Florida's jobless rate fell in November to 8.1 percent, its lowest rate since late 2008, sparking optimism from Gov. Rick Scott who outlined a list of economic bright spots Friday.
The November rate was a 0.4 percentage point drop from October and 2 percentage points lower than November 2011, the Department of Economic Opportunity reported Friday.
Florida continued to close in on the national jobless rate, which fell 0.2 points to 7.7 percent in November.
Florida's figure translates into 760,000 workers unable to find employment. The number of employed Floridians in non-agricultural jobs, meanwhile, rose 83,000 to 7.4 million, an increase of 1.1 percent over a year ago, according to department figures.
Scott in a statement said the numbers reflect a continued resurgence in Florida's economy, which showed signs of strength across multiple sectors.
"For many of Florida's families during this holiday season there could be no greater gift than a regular paycheck," Scott said. "Florida's economy continues to improve as evidenced by the more than 24,000 Floridians that filled private-sector jobs created in November, for one of the largest over the month rate declines in more than 20 years."
Among the strongest sectors, leisure and hospitality employment grew by 31,200 jobs, or 3.3 percent, from a year ago.
Other strong sectors were trade, transportation and utilities, up 24,700 jobs, or 1.6 percent, and businesses services, which grew by 1.9 percent, or 20,700 jobs.
Government employment continued to shrink, with most of the 9,300 lost government jobs coming at the state and federal level. Construction employment remained weak, falling by 3,900 jobs, or 1.2 percent.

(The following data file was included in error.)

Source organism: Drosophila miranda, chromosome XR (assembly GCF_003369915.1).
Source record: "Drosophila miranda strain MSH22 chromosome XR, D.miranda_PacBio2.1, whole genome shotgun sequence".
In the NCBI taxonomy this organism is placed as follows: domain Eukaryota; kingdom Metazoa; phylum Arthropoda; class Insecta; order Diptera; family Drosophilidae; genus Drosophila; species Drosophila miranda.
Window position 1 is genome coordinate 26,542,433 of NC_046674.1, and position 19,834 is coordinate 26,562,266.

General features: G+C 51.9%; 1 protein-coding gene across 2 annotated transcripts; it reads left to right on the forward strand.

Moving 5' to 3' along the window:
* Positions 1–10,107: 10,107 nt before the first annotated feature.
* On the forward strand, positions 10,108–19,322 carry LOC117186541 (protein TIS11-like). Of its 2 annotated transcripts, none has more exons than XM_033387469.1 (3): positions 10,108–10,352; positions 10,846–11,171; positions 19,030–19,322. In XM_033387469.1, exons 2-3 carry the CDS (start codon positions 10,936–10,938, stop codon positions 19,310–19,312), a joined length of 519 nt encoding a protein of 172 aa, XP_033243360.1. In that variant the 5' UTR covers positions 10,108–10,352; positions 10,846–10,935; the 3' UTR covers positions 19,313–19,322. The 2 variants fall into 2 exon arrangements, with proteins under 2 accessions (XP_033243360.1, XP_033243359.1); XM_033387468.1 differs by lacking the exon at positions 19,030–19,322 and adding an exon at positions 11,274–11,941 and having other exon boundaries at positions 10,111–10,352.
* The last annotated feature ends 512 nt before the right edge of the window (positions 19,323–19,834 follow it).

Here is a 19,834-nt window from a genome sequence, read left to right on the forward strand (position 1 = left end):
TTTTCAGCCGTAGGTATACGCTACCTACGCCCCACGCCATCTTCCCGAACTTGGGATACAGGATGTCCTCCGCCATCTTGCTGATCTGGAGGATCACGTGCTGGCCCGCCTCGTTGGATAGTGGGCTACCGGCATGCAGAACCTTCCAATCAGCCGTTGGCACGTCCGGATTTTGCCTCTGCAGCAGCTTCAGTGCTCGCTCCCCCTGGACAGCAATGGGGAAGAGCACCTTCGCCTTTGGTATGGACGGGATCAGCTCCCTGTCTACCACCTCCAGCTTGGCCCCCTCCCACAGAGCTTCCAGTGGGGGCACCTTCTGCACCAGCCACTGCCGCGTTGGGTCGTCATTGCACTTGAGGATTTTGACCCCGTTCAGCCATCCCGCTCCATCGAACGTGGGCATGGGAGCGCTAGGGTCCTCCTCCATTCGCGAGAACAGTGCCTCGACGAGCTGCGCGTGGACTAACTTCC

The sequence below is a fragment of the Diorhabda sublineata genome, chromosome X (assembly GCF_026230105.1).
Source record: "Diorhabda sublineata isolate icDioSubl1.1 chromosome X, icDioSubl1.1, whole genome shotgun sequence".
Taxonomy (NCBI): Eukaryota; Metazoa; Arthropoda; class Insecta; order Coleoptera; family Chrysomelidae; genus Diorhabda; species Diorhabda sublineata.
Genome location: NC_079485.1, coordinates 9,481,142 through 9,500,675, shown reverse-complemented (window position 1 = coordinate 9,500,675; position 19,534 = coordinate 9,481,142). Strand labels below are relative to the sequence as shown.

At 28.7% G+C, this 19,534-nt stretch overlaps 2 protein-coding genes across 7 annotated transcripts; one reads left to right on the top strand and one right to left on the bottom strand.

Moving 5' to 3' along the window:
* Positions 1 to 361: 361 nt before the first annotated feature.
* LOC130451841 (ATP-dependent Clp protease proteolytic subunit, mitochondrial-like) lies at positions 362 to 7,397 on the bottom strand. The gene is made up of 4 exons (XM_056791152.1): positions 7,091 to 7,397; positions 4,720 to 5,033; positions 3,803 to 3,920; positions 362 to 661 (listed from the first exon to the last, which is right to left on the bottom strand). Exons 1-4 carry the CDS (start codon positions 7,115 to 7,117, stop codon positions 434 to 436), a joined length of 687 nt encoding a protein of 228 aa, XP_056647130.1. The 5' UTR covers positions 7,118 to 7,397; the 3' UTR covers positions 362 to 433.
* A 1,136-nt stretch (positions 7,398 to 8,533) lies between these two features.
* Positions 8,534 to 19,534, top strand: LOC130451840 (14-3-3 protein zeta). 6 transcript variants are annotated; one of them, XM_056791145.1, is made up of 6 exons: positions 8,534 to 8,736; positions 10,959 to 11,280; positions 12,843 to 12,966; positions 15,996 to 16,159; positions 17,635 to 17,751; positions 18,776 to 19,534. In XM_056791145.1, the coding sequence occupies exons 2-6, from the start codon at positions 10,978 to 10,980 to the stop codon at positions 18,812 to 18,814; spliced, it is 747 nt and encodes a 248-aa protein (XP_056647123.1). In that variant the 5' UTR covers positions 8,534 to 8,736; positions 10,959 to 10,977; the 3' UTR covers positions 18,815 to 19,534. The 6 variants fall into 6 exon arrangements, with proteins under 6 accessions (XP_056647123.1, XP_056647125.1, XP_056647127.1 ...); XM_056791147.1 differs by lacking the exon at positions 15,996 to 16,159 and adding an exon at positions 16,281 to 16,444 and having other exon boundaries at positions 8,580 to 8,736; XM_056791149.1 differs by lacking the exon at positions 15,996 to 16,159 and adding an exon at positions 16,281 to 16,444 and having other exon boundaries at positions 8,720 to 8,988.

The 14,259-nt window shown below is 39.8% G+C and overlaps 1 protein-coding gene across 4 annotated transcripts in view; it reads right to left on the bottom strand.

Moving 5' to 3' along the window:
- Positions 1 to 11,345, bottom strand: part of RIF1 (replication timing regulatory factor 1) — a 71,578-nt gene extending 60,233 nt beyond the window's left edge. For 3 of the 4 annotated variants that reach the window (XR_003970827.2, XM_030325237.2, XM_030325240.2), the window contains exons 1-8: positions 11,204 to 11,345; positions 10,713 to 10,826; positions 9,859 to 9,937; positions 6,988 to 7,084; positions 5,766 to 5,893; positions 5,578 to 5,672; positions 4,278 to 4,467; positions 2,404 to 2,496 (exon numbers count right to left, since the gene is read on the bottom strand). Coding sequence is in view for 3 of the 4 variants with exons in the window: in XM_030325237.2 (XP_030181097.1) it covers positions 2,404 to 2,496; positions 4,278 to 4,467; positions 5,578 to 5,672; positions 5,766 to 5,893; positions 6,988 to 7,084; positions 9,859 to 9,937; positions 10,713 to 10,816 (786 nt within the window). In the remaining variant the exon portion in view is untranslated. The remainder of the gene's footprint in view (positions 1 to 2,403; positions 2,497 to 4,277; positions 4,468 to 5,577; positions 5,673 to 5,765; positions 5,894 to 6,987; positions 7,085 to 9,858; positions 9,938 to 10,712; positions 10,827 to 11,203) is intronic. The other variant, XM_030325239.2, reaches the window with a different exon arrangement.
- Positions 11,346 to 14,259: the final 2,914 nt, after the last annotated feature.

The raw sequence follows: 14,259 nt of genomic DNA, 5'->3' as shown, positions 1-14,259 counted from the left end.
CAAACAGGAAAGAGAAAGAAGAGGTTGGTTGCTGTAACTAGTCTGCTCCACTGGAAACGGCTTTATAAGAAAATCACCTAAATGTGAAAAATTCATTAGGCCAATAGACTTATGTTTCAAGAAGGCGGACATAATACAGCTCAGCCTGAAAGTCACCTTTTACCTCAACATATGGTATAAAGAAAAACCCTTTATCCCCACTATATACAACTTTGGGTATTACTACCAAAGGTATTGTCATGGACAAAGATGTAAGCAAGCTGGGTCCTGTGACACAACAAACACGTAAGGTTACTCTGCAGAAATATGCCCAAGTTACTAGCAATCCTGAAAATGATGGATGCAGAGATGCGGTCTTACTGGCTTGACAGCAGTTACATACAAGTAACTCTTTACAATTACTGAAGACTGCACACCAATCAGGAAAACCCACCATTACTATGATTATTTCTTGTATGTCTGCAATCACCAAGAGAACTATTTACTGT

Regionally, 16 of 22 metro areas had year-to-year job gains in November 2012. Tampa/St. Petersburg/Clearwater led the state by adding, 22,900 jobs, an increase of 2 percent.
Crestview-Fort Walton Beach saw job losses of 2,000, or 2.5 percent.
Speaking to the News Service Friday, the governor said the employment figures join a series of other recent economic indicators — housing starts, existing home sales, job listings — that point to an economic resurgence across the state.
For working families, however, the key to any success is getting off the unemployment line.
"The biggest thing for families is that more families are employed," Scott said. "It's the biggest issue they deal with."
University of North Florida economics professor Paul Mason said Duval County's seasonally adjusted unemployment rate rose to 8.52 percent in November from 8.37 percent in October, but was down from 10.41 percent in November 2011.
For the five-county Jacksonville Metropolitan Statistical Area, the seasonally adjusted unemployment rate improved, he said.
The rate dropped to 7.64 percent in November from 7.93 percent in October.
The area consists of Baker, Clay, Duval, Nassau and St. Johns counties.